The waves are one of the most powerful forces involved in the change of coastal areas. These waves are brought about by winds blowing over the surface of the water. Waves are produced by the friction created by the wind. This friction produces a swell in the water. The wind energy makes the particles of water to rotate inside that swell and this takes the wave forward.
Water particles only move forward in small circles as waves pass. When waves hit the coasts it releases the energy on shorelines. The movement of the surface water very rarely affects the still deep bottom water of the oceans. As a wave come near the beach, it slows down. This is due to the friction between the moving water and the sea floor. The wave breaks when the depth of water is even less than half of the wavelength of the wave.
The size and energy of a wave are affected by :
- The period for which wind blowing over the sea surface.
- The power of the wind
- Fetch – the distance travelled by a wave.
When the wave hits the beach, it is called swash and when the same wave returns into the sea, it is called backwash.
There are two types of waves that affect the coastal regions and bring about change.
1. Constructive waves
Features of constructive waves
- Swash is stronger than backwash.
- It is flat and low in height
- Long wavelength
- The strong swash takes the sediments to the beach and form berm.
- These are formed in calm water and are less strong than destructive waves.
- These waves bring sediment with them and deposit on the beach and further build them.
2. Destructive Waves
- The backwash is stronger than the swash.
- Storms help in the formation of destructive waves.
- The strong winds blowing over a long period supports destructive waves.
- A long fetch and high wave energy is one of the main features of destructive waves.
- They induce the erosional process along the coast.
- The waves are high and steep and have a shorter wavelength.
The destructive and constructive waves give rise to two kinds of processes in the coastal areas:
- Coastal Erosion
- Coastal Deposition
The wearing down and breaking of rocks and other material along the coastline is called coastal erosion. This erosion is the result of destructive waves that wear down the coastline in a number of ways :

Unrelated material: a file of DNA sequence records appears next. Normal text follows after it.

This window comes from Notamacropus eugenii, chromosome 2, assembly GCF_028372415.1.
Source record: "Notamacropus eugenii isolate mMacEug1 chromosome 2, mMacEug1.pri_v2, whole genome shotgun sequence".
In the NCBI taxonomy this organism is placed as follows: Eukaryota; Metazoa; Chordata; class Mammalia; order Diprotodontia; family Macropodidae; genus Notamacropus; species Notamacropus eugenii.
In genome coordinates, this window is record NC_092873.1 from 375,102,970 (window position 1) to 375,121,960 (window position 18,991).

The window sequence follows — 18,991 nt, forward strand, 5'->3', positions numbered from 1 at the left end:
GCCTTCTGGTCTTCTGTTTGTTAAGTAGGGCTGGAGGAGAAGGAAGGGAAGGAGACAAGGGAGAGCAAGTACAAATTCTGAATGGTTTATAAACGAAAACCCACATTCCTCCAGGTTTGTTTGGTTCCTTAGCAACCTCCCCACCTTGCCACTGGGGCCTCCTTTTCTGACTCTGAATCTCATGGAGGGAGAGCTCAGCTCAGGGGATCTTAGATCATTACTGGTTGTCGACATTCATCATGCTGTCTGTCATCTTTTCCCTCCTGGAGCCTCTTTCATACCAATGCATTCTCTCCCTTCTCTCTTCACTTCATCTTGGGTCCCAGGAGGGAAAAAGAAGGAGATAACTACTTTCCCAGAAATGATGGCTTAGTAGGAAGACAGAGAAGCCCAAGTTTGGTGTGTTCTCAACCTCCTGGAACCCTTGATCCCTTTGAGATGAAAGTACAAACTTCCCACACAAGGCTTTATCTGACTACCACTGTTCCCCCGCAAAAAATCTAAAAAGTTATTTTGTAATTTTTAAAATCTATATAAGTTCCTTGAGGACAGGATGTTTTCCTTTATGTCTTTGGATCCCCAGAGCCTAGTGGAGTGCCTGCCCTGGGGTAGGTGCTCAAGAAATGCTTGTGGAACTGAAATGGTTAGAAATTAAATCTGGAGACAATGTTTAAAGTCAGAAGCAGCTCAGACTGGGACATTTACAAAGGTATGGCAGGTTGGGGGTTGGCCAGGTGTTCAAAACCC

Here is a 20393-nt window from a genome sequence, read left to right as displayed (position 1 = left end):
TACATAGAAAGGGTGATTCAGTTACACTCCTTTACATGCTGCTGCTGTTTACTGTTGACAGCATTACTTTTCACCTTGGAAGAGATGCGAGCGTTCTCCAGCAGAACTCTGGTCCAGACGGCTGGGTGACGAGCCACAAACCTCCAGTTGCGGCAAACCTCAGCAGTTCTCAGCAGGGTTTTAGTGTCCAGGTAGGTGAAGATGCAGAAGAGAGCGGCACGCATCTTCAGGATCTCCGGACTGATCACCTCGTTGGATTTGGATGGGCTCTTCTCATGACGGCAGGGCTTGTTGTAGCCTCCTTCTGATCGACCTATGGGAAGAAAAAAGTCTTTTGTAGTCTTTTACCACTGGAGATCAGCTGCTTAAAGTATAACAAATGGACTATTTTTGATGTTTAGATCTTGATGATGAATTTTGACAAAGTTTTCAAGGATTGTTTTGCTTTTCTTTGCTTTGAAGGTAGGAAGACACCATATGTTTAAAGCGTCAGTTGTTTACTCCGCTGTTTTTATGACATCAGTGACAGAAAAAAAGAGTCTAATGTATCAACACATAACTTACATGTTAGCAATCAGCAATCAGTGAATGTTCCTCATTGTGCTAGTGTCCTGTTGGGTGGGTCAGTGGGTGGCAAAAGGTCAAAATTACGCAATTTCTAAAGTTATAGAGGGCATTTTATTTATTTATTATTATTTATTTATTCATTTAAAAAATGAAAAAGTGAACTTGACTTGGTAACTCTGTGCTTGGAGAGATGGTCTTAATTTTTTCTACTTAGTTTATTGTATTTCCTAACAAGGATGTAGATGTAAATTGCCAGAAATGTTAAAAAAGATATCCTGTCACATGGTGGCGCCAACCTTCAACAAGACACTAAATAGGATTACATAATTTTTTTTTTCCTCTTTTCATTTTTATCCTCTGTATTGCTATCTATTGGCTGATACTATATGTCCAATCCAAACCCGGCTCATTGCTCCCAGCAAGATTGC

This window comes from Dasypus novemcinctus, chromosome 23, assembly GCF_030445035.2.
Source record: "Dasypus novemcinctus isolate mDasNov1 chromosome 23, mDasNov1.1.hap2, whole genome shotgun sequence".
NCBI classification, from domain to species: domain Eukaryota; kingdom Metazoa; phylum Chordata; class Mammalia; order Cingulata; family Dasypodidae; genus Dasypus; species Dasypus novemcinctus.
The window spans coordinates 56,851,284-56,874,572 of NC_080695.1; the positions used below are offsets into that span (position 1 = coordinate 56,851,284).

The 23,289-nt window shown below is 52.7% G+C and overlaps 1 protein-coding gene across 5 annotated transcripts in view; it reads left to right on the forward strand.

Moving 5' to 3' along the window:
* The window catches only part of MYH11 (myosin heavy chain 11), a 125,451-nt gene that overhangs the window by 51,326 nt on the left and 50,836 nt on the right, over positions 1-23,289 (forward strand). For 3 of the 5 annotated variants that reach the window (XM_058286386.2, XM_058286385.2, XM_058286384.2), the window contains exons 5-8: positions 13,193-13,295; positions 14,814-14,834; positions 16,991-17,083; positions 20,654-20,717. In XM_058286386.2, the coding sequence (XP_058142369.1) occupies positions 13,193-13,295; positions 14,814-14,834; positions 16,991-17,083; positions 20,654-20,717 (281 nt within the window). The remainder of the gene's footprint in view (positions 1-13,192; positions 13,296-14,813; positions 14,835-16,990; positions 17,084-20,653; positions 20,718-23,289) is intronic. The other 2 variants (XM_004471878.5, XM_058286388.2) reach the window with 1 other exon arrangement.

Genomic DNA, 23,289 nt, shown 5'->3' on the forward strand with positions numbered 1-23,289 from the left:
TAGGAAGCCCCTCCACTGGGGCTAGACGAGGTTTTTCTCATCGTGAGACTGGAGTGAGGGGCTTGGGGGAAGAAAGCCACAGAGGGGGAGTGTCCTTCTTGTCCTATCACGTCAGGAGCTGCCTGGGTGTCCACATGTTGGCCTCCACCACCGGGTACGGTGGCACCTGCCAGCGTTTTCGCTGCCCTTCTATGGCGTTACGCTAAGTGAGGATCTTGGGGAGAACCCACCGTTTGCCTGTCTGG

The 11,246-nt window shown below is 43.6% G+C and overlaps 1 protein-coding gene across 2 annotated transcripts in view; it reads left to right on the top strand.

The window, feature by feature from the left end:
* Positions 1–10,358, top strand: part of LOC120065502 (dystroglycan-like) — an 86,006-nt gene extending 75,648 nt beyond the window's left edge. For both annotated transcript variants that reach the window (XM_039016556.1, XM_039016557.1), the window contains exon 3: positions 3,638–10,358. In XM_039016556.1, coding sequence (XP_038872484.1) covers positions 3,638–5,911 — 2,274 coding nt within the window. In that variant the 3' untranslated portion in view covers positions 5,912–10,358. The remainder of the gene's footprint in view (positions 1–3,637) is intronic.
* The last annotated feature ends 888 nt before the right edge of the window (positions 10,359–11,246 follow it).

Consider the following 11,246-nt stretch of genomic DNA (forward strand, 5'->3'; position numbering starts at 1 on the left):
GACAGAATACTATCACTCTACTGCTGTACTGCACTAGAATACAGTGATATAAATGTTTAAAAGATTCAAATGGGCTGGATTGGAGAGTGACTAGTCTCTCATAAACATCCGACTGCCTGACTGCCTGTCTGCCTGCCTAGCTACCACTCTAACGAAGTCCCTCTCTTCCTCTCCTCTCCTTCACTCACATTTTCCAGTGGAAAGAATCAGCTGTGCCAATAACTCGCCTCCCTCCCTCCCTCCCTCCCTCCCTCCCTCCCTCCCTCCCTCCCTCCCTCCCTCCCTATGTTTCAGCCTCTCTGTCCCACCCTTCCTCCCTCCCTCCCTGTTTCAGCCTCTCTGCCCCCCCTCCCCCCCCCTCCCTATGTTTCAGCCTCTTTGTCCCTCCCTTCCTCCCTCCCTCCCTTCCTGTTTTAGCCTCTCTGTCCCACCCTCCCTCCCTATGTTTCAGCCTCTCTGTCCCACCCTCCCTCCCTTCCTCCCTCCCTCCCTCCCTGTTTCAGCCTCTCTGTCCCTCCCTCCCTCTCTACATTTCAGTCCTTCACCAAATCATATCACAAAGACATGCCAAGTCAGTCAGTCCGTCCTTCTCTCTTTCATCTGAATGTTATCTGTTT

- Hydraulic action – Air trapped in the cracks and joints of the cliff face get compressed when a wave hits the cliff which causes erosion.
- Abrasion – Waves bring bits of rock and sand with them which grind the surface of the cliff and causes erosion.
- Attrition – The rocks and pebbles on the shore grind against each other when waves hit them resulting in the breakdown of these rocks and pebbles.
- Solution – Some rocks like chalk or limestone are easily dissolved by acids contained in the sea water.
Waves hit the shore at some angle and go back at 90 degrees.
There is a variety of material which is transported from one place to another through waves. This movement is called transportation. This material is generally:
- Eroded from the cliff.
- Transported by longshore drift.
- Brought by constructive waves.
- Carried to the coastline by rivers.
The continuous backwash and swash transport the sediments and other material sideways along the coast. This type of movement of material is called longshore drift. It happens in a zigzag manner.
Waves and tides transport sediments in four ways. Further, these contribute to the movement of sediment by longshore drift.
Sediments settle down when the sea loses its energy. This is called deposition. Stronger swash and a weak backwash with constructive waves contribute to coastal deposition.
Deposition occurs when:
- Waves enter an area of lesser depth.
- Waves hit a sheltered area like a bay.
- A weak wind
- The amount of material to be transported is in good quantity.